Learn Learn Learn…
Since my contract wound up (client ran out of money), I decided to go on a learning binge. I’m looking for work, so of course it will help!
As always, I feel like the front end dev world is a Zoo, or the Wild West, or perhaps a Zoo in the Wild West… There’s some signs that it’s settling down a tad. Perhaps not though – perhaps I got less confused about what to pick 🙂
Some advice as a sidebar: if you are still a new developer, here are three things that may guide your choices: 1) you can’t learn everything, so try not to get spread too thin, 2) pick tech that has some mind share, some community to it — if you have questions, you want to know that you have some place to turn for help, and 3) pick tech that is actually being used and currently being developed — for instance, check for the last Github commit…
A bit of what I know now (diagram over on Coggle.it) Or if I am making a quick list of the New Stuff here: NodeJS, ExpressJS, Mongoose, MongoDB, npm, webpack, ES6, React, Redux, and Babel. Doesn’t mean I have it super wired, but those topics have been my focus.
I doubled, even tripled up on some of the content. It’s helpful to get the take of different teachers. The three that I learned the most from are: Wes Bos, Stephen Grider, and Wes Higbee. A great aspect to all of these videos is that they are split up very well. I think almost every nugget is under 10 minutes.
This is a long, sweeping course you can get on Safari Books Online. Wes starts with Node, and the idea of managing Chat Rooms. He gradually introduces NPM, Express, live server reloading, package.json particulars, middleware, MongoDB, Passport, Mongoose, etc. It’s a lot. Wes (as in Higbee, not Wes Bos) is partial to the WebStorm editor, and he illustrates the built-in debugging features of it. That part is cool, but I’m pretty hardcore on Sublime – wondering what’s good to use as a debugger in that case.
[if you are wondering who to choose between Lynda.com and Safari Books Online, I give the nod to Safari]
This is a great intro to React, Redux and you’ll learn about some ES6 as well. Stephen likes to refer to diagrams (via Balsamiq) to illustrate some concepts before/while diving into code, and that really helps. He also shows how to integrate 3rd party APIs, such as Google Maps and YouTube. Also good to check out Stephen’s Rally Coding site for more videos.
This is the followup to Stephen’s “Modern React” course, and I am most of the way through it. He does a good job of introducing Mocha (testing framework) and Chai (assertion lib for testing). He gets into client and server side authentication, storage into MongoDB, middleware, higher order components (composition), and much else.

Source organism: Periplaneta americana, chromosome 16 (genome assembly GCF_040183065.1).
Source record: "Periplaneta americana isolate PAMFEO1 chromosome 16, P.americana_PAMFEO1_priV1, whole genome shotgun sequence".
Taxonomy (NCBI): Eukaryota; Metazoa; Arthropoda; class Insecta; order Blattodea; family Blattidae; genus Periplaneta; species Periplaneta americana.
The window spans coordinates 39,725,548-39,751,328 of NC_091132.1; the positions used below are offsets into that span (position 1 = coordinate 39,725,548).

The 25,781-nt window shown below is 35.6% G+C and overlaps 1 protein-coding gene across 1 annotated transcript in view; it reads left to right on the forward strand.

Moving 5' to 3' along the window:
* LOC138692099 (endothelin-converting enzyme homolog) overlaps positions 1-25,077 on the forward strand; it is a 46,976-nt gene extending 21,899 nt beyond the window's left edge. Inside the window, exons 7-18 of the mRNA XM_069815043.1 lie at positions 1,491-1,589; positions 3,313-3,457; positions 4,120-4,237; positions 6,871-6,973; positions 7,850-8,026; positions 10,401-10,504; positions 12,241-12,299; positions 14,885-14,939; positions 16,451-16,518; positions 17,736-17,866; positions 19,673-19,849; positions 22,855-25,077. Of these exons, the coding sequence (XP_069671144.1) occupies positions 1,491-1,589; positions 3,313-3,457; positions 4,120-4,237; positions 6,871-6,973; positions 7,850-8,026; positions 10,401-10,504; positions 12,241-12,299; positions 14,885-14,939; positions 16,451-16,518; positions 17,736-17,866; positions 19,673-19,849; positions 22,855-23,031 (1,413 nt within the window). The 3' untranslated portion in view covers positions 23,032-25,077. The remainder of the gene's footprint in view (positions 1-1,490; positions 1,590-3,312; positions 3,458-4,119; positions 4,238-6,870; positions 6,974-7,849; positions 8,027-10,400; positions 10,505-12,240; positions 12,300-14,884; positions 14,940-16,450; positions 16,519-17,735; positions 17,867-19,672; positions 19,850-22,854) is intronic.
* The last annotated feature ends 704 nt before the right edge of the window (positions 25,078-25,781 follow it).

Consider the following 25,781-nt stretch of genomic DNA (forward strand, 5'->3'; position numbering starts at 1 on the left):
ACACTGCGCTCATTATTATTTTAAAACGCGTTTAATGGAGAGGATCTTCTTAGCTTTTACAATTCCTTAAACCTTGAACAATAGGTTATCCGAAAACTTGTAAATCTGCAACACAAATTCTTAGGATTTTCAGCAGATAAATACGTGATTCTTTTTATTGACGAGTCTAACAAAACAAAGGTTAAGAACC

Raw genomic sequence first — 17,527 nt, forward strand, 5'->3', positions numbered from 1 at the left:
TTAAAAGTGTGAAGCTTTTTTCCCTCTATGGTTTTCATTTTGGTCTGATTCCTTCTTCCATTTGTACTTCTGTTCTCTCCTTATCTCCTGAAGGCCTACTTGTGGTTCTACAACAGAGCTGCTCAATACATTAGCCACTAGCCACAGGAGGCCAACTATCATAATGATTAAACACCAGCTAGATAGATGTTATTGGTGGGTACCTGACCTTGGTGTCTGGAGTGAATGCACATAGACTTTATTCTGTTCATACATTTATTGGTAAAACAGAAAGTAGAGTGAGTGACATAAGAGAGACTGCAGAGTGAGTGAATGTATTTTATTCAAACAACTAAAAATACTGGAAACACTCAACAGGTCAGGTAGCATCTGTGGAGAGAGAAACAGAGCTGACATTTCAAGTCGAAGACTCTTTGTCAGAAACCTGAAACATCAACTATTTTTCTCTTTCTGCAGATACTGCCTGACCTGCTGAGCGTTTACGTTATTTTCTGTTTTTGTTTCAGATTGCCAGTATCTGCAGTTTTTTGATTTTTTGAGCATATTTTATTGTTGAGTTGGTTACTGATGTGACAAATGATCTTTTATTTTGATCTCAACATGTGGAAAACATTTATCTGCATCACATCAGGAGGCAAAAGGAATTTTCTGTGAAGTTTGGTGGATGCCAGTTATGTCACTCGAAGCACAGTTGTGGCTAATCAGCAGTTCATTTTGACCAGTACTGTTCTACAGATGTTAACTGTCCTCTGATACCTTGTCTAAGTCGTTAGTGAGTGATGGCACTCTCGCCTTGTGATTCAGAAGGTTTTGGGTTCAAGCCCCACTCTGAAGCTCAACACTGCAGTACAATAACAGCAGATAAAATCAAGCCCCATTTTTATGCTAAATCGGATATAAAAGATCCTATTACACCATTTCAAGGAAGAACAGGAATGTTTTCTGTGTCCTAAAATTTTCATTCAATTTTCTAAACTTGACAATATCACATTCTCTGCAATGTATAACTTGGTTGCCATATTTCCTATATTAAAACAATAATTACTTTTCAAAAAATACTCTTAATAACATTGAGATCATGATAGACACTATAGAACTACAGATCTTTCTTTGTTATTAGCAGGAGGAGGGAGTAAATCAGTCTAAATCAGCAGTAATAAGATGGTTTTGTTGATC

Wes Bos is a faster paced speaker than many (and some of it is the editing… more pauses would be good), but the examples and the way things are laid out are great. He leads through the creation of an inventory app for ordering fish – it focuses on React, JSX, passing props around, ES6 modules, and the use of Firebase to persist storage. This was my first intro to React, and I like that it was so well focused.
This is the followup to React For Beginners, and really gets into the use of Redux (the ideas of global state, creating actions and reducers, etc). The app, “Reduxstagram” is a simple clone of Instagram, and is non-trivial. You should definitely have a handle on React by itself before taking on this one.
If I had to suggest an order for learning all of this, it would be:
- ES6 first. Good to get this under your belt, because elements of it crop up in all of the other videos
- Wes Higbee’s Node.js course on Safari. This is a solid server side (there is some html produced via Jade, but that’s not the focus) course that will get you going on Node, using some of that ES6 you just learned, thinking about authentication, routing, understanding promises, communication with MongoDB (Native, or via Mongoose), and Express. There is so much here that comes up, or gets alluded to, in the other courses
- The beginning React course from either Grider or Bos. They have different styles, and I am not going to express a preference. Bos is faster paced, but Grider sketches out a bit more theory.
- The advanced React + Redux course from either Grider or Bos. Different styles. I like both. Grider’s course is 12 hours, much longer, and covers more about authentication (client and server sides). Bos has more of quick 2.5 hour self-contained Instagram clone that is fast paced.